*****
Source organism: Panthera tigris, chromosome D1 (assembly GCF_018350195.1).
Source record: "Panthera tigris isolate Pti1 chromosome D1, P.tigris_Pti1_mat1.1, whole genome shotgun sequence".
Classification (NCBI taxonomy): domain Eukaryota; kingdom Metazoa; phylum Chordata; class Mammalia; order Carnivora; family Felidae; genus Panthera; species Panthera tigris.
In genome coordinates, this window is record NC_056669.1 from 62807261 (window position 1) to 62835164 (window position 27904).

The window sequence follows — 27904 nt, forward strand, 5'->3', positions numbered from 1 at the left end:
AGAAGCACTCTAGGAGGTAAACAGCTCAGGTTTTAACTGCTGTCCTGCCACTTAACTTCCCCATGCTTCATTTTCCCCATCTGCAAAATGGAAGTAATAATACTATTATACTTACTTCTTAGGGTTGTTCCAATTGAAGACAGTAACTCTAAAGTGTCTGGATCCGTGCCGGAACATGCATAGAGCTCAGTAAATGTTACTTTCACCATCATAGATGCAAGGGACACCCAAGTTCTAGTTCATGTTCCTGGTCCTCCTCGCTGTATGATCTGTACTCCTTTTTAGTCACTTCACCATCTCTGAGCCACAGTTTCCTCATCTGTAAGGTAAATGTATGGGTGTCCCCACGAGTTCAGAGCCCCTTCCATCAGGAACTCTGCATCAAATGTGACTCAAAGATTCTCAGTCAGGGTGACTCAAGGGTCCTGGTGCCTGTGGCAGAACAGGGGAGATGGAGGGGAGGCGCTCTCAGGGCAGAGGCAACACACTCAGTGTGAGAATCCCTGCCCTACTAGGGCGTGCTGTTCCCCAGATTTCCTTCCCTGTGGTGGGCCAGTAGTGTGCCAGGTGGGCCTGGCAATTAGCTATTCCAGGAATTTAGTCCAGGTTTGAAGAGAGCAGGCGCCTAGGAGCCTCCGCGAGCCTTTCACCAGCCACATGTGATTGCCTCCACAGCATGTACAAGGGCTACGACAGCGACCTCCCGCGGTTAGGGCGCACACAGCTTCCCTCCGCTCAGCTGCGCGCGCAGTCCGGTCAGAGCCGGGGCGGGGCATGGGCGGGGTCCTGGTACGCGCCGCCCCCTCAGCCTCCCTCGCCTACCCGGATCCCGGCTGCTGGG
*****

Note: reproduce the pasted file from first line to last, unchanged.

Source organism: Panthera tigris, chromosome D1 (assembly GCF_018350195.1).
Source record: "Panthera tigris isolate Pti1 chromosome D1, P.tigris_Pti1_mat1.1, whole genome shotgun sequence".
Classification (NCBI taxonomy): domain Eukaryota; kingdom Metazoa; phylum Chordata; class Mammalia; order Carnivora; family Felidae; genus Panthera; species Panthera tigris.
In genome coordinates, this window is record NC_056669.1 from 62807261 (window position 1) to 62835164 (window position 27904).

The window sequence follows — 27904 nt, forward strand, 5'->3', positions numbered from 1 at the left end:
AGAAGCACTCTAGGAGGTAAACAGCTCAGGTTTTAACTGCTGTCCTGCCACTTAACTTCCCCATGCTTCATTTTCCCCATCTGCAAAATGGAAGTAATAATACTATTATACTTACTTCTTAGGGTTGTTCCAATTGAAGACAGTAACTCTAAAGTGTCTGGATCCGTGCCGGAACATGCATAGAGCTCAGTAAATGTTACTTTCACCATCATAGATGCAAGGGACACCCAAGTTCTAGTTCATGTTCCTGGTCCTCCTCGCTGTATGATCTGTACTCCTTTTTAGTCACTTCACCATCTCTGAGCCACAGTTTCCTCATCTGTAAGGTAAATGTATGGGTGTCCCCACGAGTTCAGAGCCCCTTCCATCAGGAACTCTGCATCAAATGTGACTCAAAGATTCTCAGTCAGGGTGACTCAAGGGTCCTGGTGCCTGTGGCAGAACAGGGGAGATGGAGGGGAGGCGCTCTCAGGGCAGAGGCAACACACTCAGTGTGAGAATCCCTGCCCTACTAGGGCGTGCTGTTCCCCAGATTTCCTTCCCTGTGGTGGGCCAGTAGTGTGCCAGGTGGGCCTGGCAATTAGCTATTCCAGGAATTTAGTCCAGGTTTGAAGAGAGCAGGCGCCTAGGAGCCTCCGCGAGCCTTTCACCAGCCACATGTGATTGCCTCCACAGCATGTACAAGGGCTACGACAGCGACCTCCCGCGGTTAGGGCGCACACAGCTTCCCTCCGCTCAGCTGCGCGCGCAGTCCGGTCAGAGCCGGGGCGGGGCATGGGCGGGGTCCTGGTACGCGCCGCCCCCTCAGCCTCCCTCGCCTACCCGGATCCCGGCTGCTGGG